“I like how they’re using the corner of the screen to quickly identify things. And it makes it easy to find the different pieces of information, but the speech is a little difficult to understand. They could use a better speech synthesizer. But still, it’s not horrible. It’s nice getting the fare — it’s nice to be able to quickly identify that," Denham says.
I think the automated voice sounds British, but Denham disagrees, contending, "I don’t know if that’s a British voice. I think that’s just one of the synthesizers that’s out there."
While Denham and I politely avoid a debate over the dialect of the software, he feels his way around the screen.
“I’m surprised there’s not a headphone jack. But it’s really nice that when I swiped the card, it immediately started talking. That’s a really nice feature. I mean just to know, ‘Hey, the system is working,’" says Denham.
The screen is connected to the meter so as our ride continues, the voice states the fare increases. When we pull into the parking lot at Perkins, it tells us how much we owe and the prompt allows Denham to decide how much he wants to tip and guides us through the payment process.
CMT’s software gets an overall thumbs-up from Denham: “That was some neat technology. I think it is a great thing. It fosters independence. Minor improvements could be made; I think the speech could be a little clearer. But I think it’s a great system, and I’m really happy that it’s going into more cabs.”
With the technology down, the logistics
But the next part is pretty tricky: how to distribute all those cards out to the blind community. This is something Kim Charlson, first vice president of the American Council of the Blind, is concerned about.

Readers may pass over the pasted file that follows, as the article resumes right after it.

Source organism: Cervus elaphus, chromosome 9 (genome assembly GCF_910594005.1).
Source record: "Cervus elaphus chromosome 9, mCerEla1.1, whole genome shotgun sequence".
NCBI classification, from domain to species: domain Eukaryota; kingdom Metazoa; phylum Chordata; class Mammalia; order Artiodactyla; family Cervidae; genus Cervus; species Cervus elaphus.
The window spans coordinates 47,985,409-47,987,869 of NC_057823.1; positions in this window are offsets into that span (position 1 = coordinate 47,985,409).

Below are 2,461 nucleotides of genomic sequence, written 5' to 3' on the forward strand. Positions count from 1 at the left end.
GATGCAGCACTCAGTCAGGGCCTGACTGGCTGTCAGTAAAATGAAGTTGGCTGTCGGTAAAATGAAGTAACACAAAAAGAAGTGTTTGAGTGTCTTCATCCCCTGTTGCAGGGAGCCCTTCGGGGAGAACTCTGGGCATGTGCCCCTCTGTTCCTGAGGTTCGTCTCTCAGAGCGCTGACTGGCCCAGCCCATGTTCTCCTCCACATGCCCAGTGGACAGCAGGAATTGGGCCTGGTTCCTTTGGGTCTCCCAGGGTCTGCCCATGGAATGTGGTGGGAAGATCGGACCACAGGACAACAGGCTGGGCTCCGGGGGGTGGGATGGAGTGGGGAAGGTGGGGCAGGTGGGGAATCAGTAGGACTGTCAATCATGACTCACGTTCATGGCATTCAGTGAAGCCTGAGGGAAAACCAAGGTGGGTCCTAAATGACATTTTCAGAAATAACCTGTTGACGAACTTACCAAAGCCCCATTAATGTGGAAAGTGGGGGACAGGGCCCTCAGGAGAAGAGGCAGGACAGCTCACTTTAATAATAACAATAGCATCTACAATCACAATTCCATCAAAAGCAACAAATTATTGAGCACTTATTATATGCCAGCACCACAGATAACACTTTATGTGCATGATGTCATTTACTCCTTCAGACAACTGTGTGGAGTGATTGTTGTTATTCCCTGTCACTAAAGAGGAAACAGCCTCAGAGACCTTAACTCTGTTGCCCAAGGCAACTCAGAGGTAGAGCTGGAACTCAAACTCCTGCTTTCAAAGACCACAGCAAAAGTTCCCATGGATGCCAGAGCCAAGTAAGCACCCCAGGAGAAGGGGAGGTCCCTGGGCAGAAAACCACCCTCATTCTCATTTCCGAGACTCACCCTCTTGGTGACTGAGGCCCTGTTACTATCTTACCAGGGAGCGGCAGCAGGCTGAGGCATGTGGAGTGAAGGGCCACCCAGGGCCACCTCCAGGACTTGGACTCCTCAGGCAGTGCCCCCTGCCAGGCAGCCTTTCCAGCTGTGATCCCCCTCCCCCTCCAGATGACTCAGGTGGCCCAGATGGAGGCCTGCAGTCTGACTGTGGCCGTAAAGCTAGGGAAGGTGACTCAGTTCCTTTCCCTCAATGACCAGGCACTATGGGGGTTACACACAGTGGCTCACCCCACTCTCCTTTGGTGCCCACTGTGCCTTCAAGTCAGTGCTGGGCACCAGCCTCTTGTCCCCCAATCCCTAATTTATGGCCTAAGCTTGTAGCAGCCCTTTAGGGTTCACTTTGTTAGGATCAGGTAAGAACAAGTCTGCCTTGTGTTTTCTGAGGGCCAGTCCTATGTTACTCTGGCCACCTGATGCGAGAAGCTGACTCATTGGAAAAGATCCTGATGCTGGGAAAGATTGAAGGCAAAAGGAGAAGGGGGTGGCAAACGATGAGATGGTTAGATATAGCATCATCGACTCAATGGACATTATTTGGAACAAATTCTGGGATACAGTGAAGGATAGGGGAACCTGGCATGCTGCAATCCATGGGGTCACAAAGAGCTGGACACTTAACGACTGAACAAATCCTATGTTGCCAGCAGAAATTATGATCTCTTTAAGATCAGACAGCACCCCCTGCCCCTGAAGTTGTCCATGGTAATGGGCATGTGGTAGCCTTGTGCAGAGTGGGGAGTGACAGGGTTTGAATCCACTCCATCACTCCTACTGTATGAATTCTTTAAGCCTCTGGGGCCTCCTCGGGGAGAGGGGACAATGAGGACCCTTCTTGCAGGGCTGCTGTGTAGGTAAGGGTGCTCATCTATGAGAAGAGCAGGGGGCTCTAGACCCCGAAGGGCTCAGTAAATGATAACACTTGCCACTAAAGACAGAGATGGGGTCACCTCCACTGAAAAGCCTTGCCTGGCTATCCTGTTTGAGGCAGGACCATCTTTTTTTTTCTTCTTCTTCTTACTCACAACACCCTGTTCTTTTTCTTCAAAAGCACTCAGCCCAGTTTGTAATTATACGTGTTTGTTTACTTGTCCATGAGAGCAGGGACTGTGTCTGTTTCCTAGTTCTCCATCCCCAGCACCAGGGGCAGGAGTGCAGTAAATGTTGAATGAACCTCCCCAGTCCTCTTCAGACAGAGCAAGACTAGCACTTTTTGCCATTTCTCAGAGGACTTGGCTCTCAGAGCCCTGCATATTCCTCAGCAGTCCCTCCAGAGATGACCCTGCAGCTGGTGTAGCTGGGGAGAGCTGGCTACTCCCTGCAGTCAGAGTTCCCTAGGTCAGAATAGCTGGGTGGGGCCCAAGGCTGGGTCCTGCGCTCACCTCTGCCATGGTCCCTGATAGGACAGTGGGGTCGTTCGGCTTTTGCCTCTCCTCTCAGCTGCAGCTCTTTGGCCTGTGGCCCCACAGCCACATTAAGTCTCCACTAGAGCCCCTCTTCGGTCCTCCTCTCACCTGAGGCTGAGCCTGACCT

“It is a challenge to reach people blind or visually impaired because they don’t use the traditional newspapers and mail and things like that," said Charlson. At her office inside the Talking Book Library at Perkins, her guide dog German Shepherd Dolly rests at her feet, under her desk.
“We have to use alternative ways to communicate — through agencies and organizations of the blind, including information in newsletters, audio, Braille, large print so that we can get the word out to people," Charlson said.
The technology is already up and running in New York City and San Francisco. Currently there are 1200 cabs in the city with CMT technology. It will be a few months before it’s launched full-scale in Boston: City officials here want to work out the kinks. When they do, it’ll be a major step toward greater independence for the blind community and a life with fewer boundaries.
By WGBH News | Wednesday, May 16, 2012
May 16, 2012
BOSTON — Representatives from the Judge Rotenberg Center are defending the center against criticism over its use of shock treatment in the classroom.
Cheryl McCollins sued the center for medical malpractice after her son Andre was given electric shocks in 2002. A video depicting the scene went viral, leading to uproar. On May 9, supporters gave lawmakers a petition with over 200,000 signatures demanding the end of the practice. That night, she appeared on Greater Boston, saying, "They abuse disabled children."